Soon after, a lone protester pushed through the chaos and began to cross. His name was Mohamed Sobhi, an engineer born in 1977, wearing a long beard, sunglasses, a grey t-shirt and khaki pants. In his hand, he held a poster of Morsi. It was obvious that he planned to hang it on the wire. He came close, but then, just after 3pm, I heard a lone gun shot. Sobhi dropped to the floor, felled by a bullet to the head, and the first demonstrator to be killed by the army in Egypt’s ongoing crisis lay bleeding in the street.

These photos show that moment.

A terrible—but important—moment captured by photographer Yusuf Sayman in Egypt during the recent protests. Warning: this is very graphic.

Reblogged from Newsweek
10:53 AM, July 12th, 2013

Front Page - July 12, 2013

Snowden: “I Want the US to Succeed”: At a meeting with several human rights groups today, Edward Snowden discussed how he plans to get out of Russia and into one of the Latin Amercian countries that have offered him asylum. 

Morsi’s Son Defends Dad: “What do I see in the coming days? That the revolution will succed and that the legitimate leader will return.”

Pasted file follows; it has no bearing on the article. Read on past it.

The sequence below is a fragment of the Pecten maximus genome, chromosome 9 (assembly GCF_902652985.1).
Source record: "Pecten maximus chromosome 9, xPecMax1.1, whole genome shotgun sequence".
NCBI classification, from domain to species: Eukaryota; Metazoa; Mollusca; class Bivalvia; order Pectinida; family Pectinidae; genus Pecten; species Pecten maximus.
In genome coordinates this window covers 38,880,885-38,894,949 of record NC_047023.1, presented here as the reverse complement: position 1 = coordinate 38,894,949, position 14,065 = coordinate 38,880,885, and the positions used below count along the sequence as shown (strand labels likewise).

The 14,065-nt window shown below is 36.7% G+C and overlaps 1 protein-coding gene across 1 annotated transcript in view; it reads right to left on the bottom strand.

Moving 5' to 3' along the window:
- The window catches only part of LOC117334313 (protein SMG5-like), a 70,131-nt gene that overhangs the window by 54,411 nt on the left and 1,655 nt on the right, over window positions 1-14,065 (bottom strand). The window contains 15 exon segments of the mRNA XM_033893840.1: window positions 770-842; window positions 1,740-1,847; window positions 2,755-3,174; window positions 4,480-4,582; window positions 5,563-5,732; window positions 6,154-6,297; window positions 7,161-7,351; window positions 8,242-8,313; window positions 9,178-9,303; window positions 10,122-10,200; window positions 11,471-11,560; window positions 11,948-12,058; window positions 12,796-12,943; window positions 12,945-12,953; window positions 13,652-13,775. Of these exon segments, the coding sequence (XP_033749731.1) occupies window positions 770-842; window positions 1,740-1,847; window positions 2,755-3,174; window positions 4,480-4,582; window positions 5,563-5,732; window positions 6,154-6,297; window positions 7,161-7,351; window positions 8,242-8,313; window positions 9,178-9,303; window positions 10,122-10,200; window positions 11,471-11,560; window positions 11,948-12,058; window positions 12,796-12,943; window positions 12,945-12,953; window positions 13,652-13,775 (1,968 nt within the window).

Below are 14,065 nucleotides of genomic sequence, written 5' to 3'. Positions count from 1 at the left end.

Rand Paul Considering Presidential Bid: He plans to make an announcement after the midterm congressinoal elections in 2014, but already leads his potential rivals by a few percentage points in Iowa and New Hampshire, according to a new Public Policy Polling survey, 

Humanoid Robot Debuts: “A new species, Robo sapiens, are emerging.”

Hubble Spots Blue Planet: Named HD 189733b, the planet is a gas giant with a daytime temperatue of 2,000 degree, with liquid gas particles possibily blowing around its surface in 4,500 miles-per-hour winds. It is 63 light-years away. 

Photo: Guatemala City: A man is seen through power lines working on the placement of a panoramic ad. By Jorge Lopez/ReutersS

12:40 PM, July 5th, 2013

Protesters, who support former Egyptian President Mohamed Morsi, carry an injured man during clashes outside the Republican Guard building in Cairo. (Asmaa Waguih/Reuters)

Get the latest news on our live blog

4:20 PM, July 3rd, 2013
digg:

You can always count on the NY Post,

Amazing. 

digg: